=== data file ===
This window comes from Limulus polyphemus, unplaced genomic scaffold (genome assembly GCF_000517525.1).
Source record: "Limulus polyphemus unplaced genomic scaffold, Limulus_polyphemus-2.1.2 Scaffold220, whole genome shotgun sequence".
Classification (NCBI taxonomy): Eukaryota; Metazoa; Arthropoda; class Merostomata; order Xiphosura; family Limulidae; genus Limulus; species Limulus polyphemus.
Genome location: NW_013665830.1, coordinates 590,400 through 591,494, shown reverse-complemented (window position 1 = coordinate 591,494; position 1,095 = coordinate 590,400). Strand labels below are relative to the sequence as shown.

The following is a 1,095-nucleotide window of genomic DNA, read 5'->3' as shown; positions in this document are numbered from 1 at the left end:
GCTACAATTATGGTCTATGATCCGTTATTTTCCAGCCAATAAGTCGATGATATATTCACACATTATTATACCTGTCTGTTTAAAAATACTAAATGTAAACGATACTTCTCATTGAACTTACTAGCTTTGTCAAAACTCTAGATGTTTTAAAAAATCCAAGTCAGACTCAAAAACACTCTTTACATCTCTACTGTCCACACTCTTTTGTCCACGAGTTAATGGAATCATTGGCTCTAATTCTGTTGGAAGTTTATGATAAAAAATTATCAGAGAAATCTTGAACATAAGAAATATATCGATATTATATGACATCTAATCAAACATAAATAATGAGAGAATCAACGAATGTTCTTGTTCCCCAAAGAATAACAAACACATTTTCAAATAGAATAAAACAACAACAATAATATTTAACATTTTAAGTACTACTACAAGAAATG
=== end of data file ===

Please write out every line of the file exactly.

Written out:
This window comes from Limulus polyphemus, unplaced genomic scaffold (genome assembly GCF_000517525.1).
Source record: "Limulus polyphemus unplaced genomic scaffold, Limulus_polyphemus-2.1.2 Scaffold220, whole genome shotgun sequence".
Classification (NCBI taxonomy): Eukaryota; Metazoa; Arthropoda; class Merostomata; order Xiphosura; family Limulidae; genus Limulus; species Limulus polyphemus.
Genome location: NW_013665830.1, coordinates 590,400 through 591,494, shown reverse-complemented (window position 1 = coordinate 591,494; position 1,095 = coordinate 590,400). Strand labels below are relative to the sequence as shown.

The following is a 1,095-nucleotide window of genomic DNA, read 5'->3' as shown; positions in this document are numbered from 1 at the left end:
GCTACAATTATGGTCTATGATCCGTTATTTTCCAGCCAATAAGTCGATGATATATTCACACATTATTATACCTGTCTGTTTAAAAATACTAAATGTAAACGATACTTCTCATTGAACTTACTAGCTTTGTCAAAACTCTAGATGTTTTAAAAAATCCAAGTCAGACTCAAAAACACTCTTTACATCTCTACTGTCCACACTCTTTTGTCCACGAGTTAATGGAATCATTGGCTCTAATTCTGTTGGAAGTTTATGATAAAAAATTATCAGAGAAATCTTGAACATAAGAAATATATCGATATTATATGACATCTAATCAAACATAAATAATGAGAGAATCAACGAATGTTCTTGTTCCCCAAAGAATAACAAACACATTTTCAAATAGAATAAAACAACAACAATAATATTTAACATTTTAAGTACTACTACAAGAAATG